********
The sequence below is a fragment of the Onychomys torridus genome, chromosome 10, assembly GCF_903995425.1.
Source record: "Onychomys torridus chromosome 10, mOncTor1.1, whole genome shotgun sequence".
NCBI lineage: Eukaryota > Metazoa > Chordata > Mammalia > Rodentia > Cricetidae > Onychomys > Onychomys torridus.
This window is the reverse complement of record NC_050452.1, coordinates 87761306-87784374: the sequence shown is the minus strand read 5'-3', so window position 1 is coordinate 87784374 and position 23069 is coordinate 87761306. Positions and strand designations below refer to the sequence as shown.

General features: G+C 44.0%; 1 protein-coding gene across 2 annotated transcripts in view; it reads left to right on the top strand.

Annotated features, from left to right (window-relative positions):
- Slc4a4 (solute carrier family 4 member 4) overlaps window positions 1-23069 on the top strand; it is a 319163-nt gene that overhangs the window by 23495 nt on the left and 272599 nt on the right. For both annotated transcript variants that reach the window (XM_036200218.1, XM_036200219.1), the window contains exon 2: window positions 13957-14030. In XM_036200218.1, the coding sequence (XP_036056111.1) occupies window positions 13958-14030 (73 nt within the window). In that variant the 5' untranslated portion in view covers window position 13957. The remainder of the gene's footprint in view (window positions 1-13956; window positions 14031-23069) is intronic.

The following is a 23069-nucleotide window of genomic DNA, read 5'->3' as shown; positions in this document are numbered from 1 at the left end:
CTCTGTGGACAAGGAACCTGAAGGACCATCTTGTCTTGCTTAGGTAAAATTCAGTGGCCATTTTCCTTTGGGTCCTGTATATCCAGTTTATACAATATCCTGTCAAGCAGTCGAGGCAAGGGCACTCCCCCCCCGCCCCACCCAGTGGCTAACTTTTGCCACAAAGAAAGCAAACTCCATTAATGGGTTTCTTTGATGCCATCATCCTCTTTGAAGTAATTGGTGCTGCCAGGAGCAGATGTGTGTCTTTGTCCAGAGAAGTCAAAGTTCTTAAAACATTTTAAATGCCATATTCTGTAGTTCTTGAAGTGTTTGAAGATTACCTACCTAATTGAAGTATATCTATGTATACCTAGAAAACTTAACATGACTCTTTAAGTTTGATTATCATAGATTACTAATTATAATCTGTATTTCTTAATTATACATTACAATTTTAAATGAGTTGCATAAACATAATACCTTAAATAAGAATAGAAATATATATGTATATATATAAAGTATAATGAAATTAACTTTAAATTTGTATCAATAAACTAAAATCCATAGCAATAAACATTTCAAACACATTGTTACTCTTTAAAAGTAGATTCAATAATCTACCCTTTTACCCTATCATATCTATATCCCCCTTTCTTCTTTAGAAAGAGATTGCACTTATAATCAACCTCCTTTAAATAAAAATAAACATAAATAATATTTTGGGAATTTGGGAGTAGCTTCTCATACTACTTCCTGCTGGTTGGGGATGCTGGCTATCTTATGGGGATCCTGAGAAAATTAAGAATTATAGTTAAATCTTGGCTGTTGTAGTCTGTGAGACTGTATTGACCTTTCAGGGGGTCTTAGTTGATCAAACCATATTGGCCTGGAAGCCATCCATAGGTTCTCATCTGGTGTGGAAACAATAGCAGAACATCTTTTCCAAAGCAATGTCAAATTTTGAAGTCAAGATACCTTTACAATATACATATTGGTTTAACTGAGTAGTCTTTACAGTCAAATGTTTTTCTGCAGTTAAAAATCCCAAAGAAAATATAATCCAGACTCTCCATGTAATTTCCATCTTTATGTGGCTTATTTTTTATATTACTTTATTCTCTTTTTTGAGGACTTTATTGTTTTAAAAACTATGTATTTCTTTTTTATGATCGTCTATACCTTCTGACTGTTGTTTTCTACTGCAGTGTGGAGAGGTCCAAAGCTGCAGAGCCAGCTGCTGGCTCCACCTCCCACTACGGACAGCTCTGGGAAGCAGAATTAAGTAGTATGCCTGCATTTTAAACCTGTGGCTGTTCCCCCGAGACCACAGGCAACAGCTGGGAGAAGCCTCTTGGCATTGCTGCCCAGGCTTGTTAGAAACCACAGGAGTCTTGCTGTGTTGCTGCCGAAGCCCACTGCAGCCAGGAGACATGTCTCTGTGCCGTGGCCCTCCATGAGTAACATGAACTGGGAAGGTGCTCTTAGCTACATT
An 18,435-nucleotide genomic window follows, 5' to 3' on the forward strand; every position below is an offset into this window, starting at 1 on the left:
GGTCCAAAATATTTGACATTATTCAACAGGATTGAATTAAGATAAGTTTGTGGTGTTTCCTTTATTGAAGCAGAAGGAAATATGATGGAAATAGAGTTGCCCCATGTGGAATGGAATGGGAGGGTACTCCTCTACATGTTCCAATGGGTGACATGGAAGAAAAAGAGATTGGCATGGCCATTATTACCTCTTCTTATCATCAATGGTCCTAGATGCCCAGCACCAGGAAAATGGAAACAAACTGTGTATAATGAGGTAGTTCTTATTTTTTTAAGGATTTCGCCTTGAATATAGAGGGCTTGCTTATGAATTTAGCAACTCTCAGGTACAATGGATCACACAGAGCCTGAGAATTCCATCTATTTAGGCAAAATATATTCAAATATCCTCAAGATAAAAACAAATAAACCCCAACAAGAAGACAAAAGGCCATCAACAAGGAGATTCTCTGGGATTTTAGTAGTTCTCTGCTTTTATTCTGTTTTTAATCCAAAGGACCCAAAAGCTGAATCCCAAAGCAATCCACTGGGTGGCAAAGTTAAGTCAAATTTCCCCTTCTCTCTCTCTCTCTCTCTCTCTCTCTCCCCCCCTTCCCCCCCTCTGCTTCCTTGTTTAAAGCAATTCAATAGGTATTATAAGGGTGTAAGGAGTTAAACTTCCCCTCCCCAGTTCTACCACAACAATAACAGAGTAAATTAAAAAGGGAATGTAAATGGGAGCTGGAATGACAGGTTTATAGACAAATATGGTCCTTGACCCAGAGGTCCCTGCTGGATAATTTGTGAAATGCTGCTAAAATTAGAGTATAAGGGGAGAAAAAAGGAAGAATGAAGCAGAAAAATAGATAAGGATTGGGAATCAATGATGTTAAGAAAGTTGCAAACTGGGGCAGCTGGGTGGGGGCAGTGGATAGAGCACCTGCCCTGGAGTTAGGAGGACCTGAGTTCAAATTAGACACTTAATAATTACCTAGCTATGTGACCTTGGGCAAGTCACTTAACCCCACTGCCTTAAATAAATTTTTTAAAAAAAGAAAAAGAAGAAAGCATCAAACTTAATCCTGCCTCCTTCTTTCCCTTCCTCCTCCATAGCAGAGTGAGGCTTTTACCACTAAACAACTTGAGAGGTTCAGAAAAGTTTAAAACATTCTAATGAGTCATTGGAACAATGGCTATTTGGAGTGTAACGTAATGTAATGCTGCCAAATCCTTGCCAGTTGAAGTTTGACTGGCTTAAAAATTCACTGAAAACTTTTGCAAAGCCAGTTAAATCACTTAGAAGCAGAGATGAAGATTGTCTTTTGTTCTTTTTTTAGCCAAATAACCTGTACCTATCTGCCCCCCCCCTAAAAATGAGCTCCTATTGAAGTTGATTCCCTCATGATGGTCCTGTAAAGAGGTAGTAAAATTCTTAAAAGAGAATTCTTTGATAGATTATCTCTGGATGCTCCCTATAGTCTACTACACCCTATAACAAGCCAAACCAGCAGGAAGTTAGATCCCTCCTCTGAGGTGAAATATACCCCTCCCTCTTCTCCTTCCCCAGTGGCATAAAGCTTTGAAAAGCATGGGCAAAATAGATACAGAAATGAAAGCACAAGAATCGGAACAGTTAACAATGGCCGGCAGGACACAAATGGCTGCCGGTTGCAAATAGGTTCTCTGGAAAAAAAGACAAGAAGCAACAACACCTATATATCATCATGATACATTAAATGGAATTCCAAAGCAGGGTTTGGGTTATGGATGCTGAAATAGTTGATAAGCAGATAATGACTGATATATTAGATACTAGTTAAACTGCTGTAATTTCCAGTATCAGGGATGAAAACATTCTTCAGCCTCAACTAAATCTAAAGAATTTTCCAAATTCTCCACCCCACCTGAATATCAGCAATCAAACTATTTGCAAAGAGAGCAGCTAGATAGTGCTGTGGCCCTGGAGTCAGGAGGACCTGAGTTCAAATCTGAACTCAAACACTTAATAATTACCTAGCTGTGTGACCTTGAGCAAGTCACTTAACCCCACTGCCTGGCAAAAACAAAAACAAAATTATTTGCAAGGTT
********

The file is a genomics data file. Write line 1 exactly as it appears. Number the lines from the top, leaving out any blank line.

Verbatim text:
The sequence below is a fragment of the Onychomys torridus genome, chromosome 10, assembly GCF_903995425.1.